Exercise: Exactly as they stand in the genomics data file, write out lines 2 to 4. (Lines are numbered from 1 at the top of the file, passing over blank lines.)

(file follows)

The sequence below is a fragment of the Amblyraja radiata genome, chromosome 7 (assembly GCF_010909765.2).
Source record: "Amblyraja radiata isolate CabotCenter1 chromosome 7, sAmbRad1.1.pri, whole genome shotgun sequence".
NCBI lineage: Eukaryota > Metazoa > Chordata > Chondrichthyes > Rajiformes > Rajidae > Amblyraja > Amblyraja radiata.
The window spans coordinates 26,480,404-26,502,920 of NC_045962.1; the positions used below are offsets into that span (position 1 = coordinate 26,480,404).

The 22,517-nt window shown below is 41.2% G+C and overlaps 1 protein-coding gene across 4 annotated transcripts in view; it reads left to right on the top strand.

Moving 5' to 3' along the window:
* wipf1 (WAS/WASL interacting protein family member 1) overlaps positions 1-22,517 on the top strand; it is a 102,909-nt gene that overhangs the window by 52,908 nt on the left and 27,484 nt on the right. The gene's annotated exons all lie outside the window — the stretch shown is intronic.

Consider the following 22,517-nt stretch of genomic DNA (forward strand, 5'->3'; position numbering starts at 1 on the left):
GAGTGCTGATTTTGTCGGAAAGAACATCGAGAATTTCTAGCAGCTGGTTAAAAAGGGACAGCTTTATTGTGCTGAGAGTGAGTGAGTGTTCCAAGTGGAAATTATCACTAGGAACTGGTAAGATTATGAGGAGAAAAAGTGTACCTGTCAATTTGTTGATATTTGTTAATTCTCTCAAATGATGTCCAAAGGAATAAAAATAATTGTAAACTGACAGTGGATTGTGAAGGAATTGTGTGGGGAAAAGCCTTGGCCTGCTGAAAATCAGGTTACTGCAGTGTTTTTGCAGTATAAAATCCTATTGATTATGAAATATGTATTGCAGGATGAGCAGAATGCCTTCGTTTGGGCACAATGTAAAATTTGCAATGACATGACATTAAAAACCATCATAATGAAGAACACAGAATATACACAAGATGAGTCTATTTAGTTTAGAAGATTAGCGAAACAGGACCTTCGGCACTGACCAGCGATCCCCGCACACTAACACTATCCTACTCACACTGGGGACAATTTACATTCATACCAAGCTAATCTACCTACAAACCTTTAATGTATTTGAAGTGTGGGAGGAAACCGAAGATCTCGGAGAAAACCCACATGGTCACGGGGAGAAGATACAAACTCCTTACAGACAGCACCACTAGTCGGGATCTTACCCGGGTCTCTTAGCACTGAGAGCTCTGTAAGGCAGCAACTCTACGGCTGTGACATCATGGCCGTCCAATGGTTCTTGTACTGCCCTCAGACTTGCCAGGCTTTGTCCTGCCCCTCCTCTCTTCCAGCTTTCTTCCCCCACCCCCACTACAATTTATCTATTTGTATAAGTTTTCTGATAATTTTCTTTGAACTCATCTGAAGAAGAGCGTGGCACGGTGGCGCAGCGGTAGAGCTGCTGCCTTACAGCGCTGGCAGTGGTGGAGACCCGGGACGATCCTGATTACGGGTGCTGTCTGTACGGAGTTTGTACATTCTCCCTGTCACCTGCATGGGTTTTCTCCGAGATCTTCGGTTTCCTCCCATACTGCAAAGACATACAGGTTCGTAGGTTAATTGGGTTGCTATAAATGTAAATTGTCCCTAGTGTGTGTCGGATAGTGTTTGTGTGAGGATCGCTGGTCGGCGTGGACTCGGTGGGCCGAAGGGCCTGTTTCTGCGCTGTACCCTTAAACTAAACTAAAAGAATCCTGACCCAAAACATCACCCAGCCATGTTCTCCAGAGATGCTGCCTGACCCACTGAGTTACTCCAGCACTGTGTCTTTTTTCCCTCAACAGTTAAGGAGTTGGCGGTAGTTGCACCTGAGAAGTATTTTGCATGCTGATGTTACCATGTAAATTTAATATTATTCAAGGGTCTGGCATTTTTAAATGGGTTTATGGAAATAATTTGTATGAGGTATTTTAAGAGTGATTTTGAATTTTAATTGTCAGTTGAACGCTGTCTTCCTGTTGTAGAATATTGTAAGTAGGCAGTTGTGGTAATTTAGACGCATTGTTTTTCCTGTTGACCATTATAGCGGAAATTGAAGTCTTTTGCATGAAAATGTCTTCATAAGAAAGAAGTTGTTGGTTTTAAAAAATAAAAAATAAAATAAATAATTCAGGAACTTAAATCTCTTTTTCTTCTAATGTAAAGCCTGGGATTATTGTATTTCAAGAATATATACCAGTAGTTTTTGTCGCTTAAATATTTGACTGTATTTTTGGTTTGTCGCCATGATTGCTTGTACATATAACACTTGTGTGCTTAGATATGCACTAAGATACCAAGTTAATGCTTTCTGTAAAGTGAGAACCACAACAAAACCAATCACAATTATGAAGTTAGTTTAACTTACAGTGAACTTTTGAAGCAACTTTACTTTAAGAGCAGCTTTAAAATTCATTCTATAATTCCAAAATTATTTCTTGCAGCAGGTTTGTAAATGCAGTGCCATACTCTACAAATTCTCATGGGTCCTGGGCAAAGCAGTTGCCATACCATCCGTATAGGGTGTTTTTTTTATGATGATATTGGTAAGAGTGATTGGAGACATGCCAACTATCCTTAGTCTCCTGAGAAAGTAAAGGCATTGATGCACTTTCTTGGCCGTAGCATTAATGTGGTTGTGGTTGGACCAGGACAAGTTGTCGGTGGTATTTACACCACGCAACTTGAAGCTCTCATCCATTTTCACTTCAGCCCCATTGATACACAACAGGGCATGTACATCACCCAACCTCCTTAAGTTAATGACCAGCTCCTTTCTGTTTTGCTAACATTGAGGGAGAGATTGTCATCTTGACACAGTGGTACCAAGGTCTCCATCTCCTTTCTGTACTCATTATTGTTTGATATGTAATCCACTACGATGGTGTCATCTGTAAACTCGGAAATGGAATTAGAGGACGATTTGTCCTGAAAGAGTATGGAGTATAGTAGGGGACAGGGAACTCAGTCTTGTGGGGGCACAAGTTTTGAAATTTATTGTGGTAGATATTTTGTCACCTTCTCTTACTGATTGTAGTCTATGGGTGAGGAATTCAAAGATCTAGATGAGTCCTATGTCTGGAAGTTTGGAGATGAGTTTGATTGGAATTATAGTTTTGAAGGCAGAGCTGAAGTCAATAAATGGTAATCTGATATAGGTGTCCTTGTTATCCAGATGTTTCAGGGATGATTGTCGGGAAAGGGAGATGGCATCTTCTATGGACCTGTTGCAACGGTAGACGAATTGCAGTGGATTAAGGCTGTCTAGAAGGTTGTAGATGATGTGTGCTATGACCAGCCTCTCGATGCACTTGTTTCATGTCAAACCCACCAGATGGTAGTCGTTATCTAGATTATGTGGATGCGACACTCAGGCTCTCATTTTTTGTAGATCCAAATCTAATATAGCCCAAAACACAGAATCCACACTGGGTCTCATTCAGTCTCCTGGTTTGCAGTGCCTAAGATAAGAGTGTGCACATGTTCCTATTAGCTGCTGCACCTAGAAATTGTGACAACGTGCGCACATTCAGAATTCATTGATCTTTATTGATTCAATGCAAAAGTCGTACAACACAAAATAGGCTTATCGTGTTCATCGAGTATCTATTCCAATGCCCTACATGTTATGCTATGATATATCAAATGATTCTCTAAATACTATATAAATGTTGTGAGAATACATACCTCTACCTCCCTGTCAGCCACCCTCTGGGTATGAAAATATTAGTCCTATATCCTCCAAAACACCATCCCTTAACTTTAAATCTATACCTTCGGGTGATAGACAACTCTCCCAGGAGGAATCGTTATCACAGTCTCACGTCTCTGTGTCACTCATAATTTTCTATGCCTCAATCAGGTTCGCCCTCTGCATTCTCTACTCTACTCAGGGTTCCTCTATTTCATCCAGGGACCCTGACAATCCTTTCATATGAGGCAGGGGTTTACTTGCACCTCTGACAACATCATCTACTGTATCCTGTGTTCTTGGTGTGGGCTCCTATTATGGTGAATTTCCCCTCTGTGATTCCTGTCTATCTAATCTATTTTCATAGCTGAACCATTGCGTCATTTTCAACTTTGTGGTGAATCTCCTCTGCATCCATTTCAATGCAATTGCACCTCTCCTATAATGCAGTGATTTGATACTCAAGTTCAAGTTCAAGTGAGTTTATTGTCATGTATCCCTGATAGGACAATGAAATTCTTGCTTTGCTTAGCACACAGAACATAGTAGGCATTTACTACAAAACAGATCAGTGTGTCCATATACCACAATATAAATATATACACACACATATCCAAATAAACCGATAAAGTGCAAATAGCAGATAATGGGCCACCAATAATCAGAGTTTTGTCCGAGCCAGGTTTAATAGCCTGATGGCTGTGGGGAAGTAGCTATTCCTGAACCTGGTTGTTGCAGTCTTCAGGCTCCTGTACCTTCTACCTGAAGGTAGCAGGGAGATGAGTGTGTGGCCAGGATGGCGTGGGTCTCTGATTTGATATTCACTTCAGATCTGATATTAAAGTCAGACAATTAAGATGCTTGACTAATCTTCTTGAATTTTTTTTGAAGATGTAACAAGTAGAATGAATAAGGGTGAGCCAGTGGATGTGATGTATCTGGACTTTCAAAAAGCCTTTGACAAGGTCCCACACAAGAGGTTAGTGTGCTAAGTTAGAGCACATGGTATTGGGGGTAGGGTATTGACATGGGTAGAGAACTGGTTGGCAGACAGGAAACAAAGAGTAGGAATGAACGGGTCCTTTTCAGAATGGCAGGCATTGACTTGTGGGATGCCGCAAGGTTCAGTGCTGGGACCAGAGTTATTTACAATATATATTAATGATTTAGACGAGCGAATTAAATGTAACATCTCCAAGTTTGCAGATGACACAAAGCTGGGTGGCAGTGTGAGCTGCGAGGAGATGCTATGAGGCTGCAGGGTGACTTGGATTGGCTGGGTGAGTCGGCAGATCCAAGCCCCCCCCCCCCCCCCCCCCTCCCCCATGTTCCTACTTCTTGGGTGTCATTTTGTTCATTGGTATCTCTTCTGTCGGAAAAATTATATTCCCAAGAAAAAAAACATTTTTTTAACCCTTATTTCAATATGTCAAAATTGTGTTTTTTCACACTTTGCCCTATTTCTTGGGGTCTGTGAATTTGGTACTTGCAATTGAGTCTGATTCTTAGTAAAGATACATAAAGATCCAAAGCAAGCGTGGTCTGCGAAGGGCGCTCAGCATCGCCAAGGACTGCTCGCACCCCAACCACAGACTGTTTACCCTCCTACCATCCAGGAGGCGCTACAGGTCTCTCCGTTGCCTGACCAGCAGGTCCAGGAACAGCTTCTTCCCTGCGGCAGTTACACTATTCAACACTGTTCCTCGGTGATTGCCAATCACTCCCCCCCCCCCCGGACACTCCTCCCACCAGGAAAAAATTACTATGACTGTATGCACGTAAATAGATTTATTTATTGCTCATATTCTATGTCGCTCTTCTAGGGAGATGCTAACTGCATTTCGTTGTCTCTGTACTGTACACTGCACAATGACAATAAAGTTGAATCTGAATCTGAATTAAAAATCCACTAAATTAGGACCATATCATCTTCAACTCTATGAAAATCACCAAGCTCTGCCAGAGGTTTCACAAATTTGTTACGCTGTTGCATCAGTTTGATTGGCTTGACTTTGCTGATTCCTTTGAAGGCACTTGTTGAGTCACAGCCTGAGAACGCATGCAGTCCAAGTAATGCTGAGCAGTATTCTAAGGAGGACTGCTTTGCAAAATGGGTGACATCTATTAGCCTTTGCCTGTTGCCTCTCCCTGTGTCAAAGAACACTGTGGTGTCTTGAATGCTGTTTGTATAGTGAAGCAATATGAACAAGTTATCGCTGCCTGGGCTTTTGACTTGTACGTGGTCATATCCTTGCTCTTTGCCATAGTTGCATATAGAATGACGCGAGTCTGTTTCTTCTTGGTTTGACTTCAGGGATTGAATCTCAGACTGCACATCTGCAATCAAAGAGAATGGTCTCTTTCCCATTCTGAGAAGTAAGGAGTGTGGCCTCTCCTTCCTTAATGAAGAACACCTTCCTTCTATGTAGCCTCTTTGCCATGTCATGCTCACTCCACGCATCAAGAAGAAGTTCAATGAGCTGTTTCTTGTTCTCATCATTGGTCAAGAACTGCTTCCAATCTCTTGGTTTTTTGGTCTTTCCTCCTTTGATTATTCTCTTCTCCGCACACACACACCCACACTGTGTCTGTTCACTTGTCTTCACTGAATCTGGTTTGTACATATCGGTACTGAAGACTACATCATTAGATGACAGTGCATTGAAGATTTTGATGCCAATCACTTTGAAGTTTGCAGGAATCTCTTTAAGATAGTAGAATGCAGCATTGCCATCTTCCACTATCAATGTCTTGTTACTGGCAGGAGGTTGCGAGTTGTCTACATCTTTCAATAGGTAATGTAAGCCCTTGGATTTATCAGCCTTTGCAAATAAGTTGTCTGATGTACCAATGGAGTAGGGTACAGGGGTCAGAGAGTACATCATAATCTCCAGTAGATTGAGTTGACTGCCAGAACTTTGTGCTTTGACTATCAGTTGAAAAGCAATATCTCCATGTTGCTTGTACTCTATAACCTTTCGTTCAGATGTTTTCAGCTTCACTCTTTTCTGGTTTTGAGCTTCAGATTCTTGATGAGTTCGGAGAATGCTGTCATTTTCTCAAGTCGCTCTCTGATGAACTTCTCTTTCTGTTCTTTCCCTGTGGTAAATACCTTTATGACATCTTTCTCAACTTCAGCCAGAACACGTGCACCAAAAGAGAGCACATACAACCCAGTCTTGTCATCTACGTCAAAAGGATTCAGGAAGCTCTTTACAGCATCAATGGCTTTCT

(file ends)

Source record: "Amblyraja radiata isolate CabotCenter1 chromosome 7, sAmbRad1.1.pri, whole genome shotgun sequence".
NCBI lineage: Eukaryota > Metazoa > Chordata > Chondrichthyes > Rajiformes > Rajidae > Amblyraja > Amblyraja radiata.
The window spans coordinates 26,480,404-26,502,920 of NC_045962.1; the positions used below are offsets into that span (position 1 = coordinate 26,480,404).